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Are Some Deaths Worse Than Others? The Effect of 'Labelling' on People's Perceptions

Author

Listed:
  • Anne Spencer

    (Queen Mary, University of London)

  • Judith Covey

    (University of Durham)

  • Angela Robinson

    (University of East Anglia)

  • Graham Loomes

    (University of East Anglia)

Abstract

This paper sets out to explore the extent to which perceptions regarding the 'badness' of different types of deaths differ according to how those deaths are 'labelled' in the elicitation procedure. In particular, we are interested in whether responses to 'contextual' questions - where the specific context in which the deaths occur is known - differ from 'generic' questions - where the context is unknown. Further, we set out to test whether sensitivity to the numbers of deaths differs across the 'generic' and 'contextual' versions of the questions. We uncover evidence to suggest that both the perceived 'badness' of different types of deaths and sensitivity to the numbers of deaths may differ according to whether 'generic' or 'contextual' descriptions are used. Qualitative data suggested two reasons why responses to 'generic' and 'contextual' questions differed: firstly, some influential variables were omitted from the 'generic' descriptions and secondly, certain variables were interpreted somewhat differently once the context had been identified. The implications of our findings for 'generic' questions, such as those commonly used in health economics (for example, the EQ 5D), are discussed.

Suggested Citation

  • Anne Spencer & Judith Covey & Angela Robinson & Graham Loomes, 2007. "Are Some Deaths Worse Than Others? The Effect of 'Labelling' on People's Perceptions," Working Papers 620, Queen Mary University of London, School of Economics and Finance.
  • Handle: RePEc:qmw:qmwecw:wp620
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    File URL: http://www.econ.qmul.ac.uk/media/econ/research/workingpapers/archive/wp620.pdf
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    References listed on IDEAS

    as
    1. Hammitt, James K & Graham, John D, 1999. "Willingness to Pay for Health Protection: Inadequate Sensitivity to Probability?," Journal of Risk and Uncertainty, Springer, vol. 18(1), pages 33-62, April.
    2. Dubourg, W R & Jones-Lee, M W & Loomes, Graham, 1997. "Imprecise Preferences and Survey Design in Contingent Valuation," Economica, London School of Economics and Political Science, vol. 64(256), pages 681-702, November.
    3. Louviere,Jordan J. & Hensher,David A. & Swait,Joffre D., 2000. "Stated Choice Methods," Cambridge Books, Cambridge University Press, number 9780521788304, May.
    4. Small, Deborah A & Loewenstein, George, 2003. "Helping a Victim or Helping the Victim: Altruism and Identifiability," Journal of Risk and Uncertainty, Springer, vol. 26(1), pages 5-16, January.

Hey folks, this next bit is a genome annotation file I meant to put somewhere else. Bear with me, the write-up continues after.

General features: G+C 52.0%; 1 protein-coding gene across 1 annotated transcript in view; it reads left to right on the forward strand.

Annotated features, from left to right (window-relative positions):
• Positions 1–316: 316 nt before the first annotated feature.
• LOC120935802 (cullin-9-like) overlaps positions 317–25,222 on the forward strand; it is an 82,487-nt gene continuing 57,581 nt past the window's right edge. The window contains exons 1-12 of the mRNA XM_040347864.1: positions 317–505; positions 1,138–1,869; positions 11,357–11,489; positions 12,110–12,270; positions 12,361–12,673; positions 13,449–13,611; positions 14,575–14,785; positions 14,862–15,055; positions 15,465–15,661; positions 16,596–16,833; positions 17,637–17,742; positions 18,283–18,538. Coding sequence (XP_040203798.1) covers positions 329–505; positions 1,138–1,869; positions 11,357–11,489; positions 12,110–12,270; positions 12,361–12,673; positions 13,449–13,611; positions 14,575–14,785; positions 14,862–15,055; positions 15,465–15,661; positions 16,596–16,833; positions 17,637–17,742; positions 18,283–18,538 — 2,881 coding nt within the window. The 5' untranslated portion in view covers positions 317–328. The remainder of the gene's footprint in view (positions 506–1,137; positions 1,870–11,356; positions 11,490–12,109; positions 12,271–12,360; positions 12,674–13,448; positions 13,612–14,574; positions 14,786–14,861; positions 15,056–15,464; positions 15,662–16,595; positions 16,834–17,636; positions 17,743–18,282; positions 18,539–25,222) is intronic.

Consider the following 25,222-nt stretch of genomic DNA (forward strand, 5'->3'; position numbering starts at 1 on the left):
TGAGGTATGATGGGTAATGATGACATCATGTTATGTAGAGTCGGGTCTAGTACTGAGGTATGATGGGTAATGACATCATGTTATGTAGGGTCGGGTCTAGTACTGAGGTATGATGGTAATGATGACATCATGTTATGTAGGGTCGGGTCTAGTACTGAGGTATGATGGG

5. Sunstein, Cass R, 1997. "Bad Deaths," Journal of Risk and Uncertainty, Springer, vol. 14(3), pages 259-282, May-June.
    6. Jones-Lee, Michael W & Loomes, Graham & Philips, P R, 1995. "Valuing the Prevention of Non-fatal Road Injuries: Contingent Valuation vs. Standard Gambles," Oxford Economic Papers, Oxford University Press, vol. 47(4), pages 676-695, October.
    7. Richard D. Smith, 2008. "Contingent valuation in health care: does it matter how the 'good' is described?," Health Economics, John Wiley & Sons, Ltd., vol. 17(5), pages 607-617.
    8. Slovic, Paul & Finucane, Melissa L. & Peters, Ellen & MacGregor, Donald G., 2007. "The affect heuristic," European Journal of Operational Research, Elsevier, vol. 177(3), pages 1333-1352, March.
    9. Loewenstein, George & O'Donoghue, Ted, 2004. "Animal Spirits: Affective and Deliberative Processes in Economic Behavior," Working Papers 04-14, Cornell University, Center for Analytic Economics.
    10. Loomes, Graham, 2006. "(How) Can we value health, safety and the environment?," Journal of Economic Psychology, Elsevier, vol. 27(6), pages 713-736, December.
    11. Subramanian, Uma & Cropper, Maureen, 2000. "Public Choices between Life Saving Programs: The Tradeoff between Qualitative Factors and Lives Saved," Journal of Risk and Uncertainty, Springer, vol. 21(1), pages 117-149, July.
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    More about this item

    Keywords

    Preferences; Context effects; Affect heuristic;

    JEL classification:

    • H5 - Public Economics - - National Government Expenditures and Related Policies
    • I10 - Health, Education, and Welfare - - Health - - - General

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